The soul-gutting Alamdar Road carnage last month forced the Hazaras to protest by refusing to bury their dead until demands were met. The apathetic and inept government woke from its slumber and tried to make amends by imposing Governor’s Rule and handing Quetta over to the Frontier Corps (FC) with the promise that action would be taken against the culprits.
However, this start was an inauspicious one as the FC, instead of acting against those responsible for the sectarian terror found it opportune to unleash its fury against the Baloch nationalists in Mastung and elsewhere simply because the state considers the Baloch nationalists, who now unequivocally demand freedom, an existentialist threat. The scourge of fundamentalism and sectarianism which is undermining regional and world peace, it appears, is not considered an urgent enough threat.
The FC, obsessed with Baloch nationalists, had no time or the will to tackle organisations such as the Lashkar-e-Jhangvi and thus it was only a matter of time that a tragedy of Alamdar Road proportions was bound to happen. It materialised in the form of the Kirani Road bloodshed a few days back. Dejected by the futility of their protest, the Hazaras have this time demanded the army take over Quetta. This demand naturally rankled the Baloch, who have long seen the army as instrumental in their oppression.
Aggrieved parties are extremely sensitive and one has to be careful about commenting on their sentiments. Devastated and hurt beyond words, the Hazaras are naturally seeking an end to this ethno-sectarian cleansing in which they are easy targets because of genetics and geography – they have distinguishable features and inhabit specific neighbourhoods. It is understandable that they are grasping at all possible straws to put an end to this ghastly nightmare which has become increasingly horrific since the first incident in 1999.
However, in asking for direct army intervention, the Hazaras have not factored in that Quetta is by and large already under army control with the remainder under the FC. Plus, the man who runs the LeJ faction in Quetta, Usman Saifullah Kurd, is at large after escaping from jail in the cantonment on January 18, 2008. If the terrorists can strike at will under the current set-up, a veritable ‘martial law’ would make little difference.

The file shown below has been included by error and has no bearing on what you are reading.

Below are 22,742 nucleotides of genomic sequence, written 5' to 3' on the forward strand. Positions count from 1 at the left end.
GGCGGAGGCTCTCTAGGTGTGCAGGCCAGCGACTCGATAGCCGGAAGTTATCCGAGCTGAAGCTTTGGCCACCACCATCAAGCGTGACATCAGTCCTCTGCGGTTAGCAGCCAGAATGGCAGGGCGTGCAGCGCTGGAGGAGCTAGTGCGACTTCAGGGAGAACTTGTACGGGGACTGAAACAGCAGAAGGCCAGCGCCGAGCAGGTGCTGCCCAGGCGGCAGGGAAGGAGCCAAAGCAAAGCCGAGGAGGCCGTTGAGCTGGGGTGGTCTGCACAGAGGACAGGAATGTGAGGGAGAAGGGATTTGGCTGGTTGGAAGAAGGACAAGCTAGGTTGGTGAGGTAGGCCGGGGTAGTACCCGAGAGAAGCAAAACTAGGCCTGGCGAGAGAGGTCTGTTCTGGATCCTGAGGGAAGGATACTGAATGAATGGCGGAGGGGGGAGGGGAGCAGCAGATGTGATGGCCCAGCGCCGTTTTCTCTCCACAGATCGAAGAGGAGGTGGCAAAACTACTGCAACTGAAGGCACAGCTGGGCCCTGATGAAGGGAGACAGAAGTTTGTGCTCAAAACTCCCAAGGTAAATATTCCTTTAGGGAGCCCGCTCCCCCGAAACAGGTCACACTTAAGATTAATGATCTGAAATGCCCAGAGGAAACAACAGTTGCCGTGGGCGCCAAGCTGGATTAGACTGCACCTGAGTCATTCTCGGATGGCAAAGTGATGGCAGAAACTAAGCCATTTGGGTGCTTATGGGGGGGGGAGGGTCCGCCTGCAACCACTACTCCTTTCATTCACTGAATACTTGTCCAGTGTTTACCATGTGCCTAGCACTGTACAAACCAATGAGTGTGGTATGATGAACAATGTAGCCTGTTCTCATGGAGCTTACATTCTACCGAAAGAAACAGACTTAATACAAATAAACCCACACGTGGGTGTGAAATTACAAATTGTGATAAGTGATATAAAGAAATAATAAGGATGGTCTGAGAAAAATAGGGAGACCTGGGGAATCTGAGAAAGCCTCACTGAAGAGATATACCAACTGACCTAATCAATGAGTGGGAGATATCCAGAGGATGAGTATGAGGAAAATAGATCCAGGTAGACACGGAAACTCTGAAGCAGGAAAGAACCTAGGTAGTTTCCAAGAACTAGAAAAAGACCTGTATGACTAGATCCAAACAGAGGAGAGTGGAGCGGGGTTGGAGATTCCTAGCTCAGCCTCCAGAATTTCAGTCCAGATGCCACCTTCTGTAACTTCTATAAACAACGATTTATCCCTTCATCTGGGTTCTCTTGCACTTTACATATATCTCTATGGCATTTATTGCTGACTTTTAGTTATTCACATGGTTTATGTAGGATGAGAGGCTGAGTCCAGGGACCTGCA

More importantly, if another terrorist attack of such a monstrous scale were to unfold what would the Hazaras ask for then as a solution? The next option would then only be depopulating the city and that isn’t possible. With the state unable and unwilling to stem the tide of blood, thus, the options open to the Hazaras have shrunk and they are extremely vulnerable.
Both the Hazaras and the Baloch have been on the receiving end of terrorism from non-state actors and those tacitly sponsored by those with power. The difference, however, is that the knife’s edge is sharper for the Hazaras whose losses are unsustainable given their vulnerable numbers. The Baloch are not necessarily in this dire predicament.
The solution for the Hazaras doesn’t lie in army rule because that will not rein in those who target them – they are men groomed precisely for proxy wars elsewhere. The group that has struck twice must already be planning another mass killing given that the state is not keeping their designs in check.
The Hazaras will have to be vigilant to prevent such attacks and at the same time struggle along with the Baloch for a Balochistan whose ethos should be secular and tolerant rather than sectarian as it has become today.
Published in The Express Tribune, February 21st, 2013.